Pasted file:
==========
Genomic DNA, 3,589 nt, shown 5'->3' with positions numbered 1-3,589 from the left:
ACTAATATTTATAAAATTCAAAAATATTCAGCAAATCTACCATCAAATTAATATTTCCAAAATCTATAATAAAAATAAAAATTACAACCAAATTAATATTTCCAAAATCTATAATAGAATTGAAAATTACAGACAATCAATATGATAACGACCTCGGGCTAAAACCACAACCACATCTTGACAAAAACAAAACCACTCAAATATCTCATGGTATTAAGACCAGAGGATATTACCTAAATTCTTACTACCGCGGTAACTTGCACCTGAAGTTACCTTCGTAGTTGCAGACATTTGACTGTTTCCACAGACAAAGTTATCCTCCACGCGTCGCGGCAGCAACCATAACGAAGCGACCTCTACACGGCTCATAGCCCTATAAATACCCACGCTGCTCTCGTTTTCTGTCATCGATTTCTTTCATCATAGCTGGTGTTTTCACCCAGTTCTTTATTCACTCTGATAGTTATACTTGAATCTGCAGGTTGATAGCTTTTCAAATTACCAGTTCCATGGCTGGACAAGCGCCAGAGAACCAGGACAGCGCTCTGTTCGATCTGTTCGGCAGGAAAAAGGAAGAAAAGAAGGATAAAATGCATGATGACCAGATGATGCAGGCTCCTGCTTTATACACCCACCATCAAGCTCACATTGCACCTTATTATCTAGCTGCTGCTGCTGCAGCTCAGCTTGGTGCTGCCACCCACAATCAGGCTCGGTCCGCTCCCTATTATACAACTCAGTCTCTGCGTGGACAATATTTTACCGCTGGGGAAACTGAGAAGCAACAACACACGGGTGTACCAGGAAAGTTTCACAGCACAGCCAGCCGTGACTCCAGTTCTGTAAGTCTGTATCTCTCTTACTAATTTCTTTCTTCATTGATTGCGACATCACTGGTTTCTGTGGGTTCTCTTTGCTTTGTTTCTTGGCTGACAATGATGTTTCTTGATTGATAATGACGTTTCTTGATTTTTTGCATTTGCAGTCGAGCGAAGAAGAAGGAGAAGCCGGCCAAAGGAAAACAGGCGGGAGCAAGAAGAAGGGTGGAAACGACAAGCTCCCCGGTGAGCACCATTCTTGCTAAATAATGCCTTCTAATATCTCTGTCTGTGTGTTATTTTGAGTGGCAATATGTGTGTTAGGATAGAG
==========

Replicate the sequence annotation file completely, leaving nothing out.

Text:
Genomic DNA, 3,589 nt, shown 5'->3' with positions numbered 1-3,589 from the left:
ACTAATATTTATAAAATTCAAAAATATTCAGCAAATCTACCATCAAATTAATATTTCCAAAATCTATAATAAAAATAAAAATTACAACCAAATTAATATTTCCAAAATCTATAATAGAATTGAAAATTACAGACAATCAATATGATAACGACCTCGGGCTAAAACCACAACCACATCTTGACAAAAACAAAACCACTCAAATATCTCATGGTATTAAGACCAGAGGATATTACCTAAATTCTTACTACCGCGGTAACTTGCACCTGAAGTTACCTTCGTAGTTGCAGACATTTGACTGTTTCCACAGACAAAGTTATCCTCCACGCGTCGCGGCAGCAACCATAACGAAGCGACCTCTACACGGCTCATAGCCCTATAAATACCCACGCTGCTCTCGTTTTCTGTCATCGATTTCTTTCATCATAGCTGGTGTTTTCACCCAGTTCTTTATTCACTCTGATAGTTATACTTGAATCTGCAGGTTGATAGCTTTTCAAATTACCAGTTCCATGGCTGGACAAGCGCCAGAGAACCAGGACAGCGCTCTGTTCGATCTGTTCGGCAGGAAAAAGGAAGAAAAGAAGGATAAAATGCATGATGACCAGATGATGCAGGCTCCTGCTTTATACACCCACCATCAAGCTCACATTGCACCTTATTATCTAGCTGCTGCTGCTGCAGCTCAGCTTGGTGCTGCCACCCACAATCAGGCTCGGTCCGCTCCCTATTATACAACTCAGTCTCTGCGTGGACAATATTTTACCGCTGGGGAAACTGAGAAGCAACAACACACGGGTGTACCAGGAAAGTTTCACAGCACAGCCAGCCGTGACTCCAGTTCTGTAAGTCTGTATCTCTCTTACTAATTTCTTTCTTCATTGATTGCGACATCACTGGTTTCTGTGGGTTCTCTTTGCTTTGTTTCTTGGCTGACAATGATGTTTCTTGATTGATAATGACGTTTCTTGATTTTTTGCATTTGCAGTCGAGCGAAGAAGAAGGAGAAGCCGGCCAAAGGAAAACAGGCGGGAGCAAGAAGAAGGGTGGAAACGACAAGCTCCCCGGTGAGCACCATTCTTGCTAAATAATGCCTTCTAATATCTCTGTCTGTGTGTTATTTTGAGTGGCAATATGTGTGTTAGGATAGAG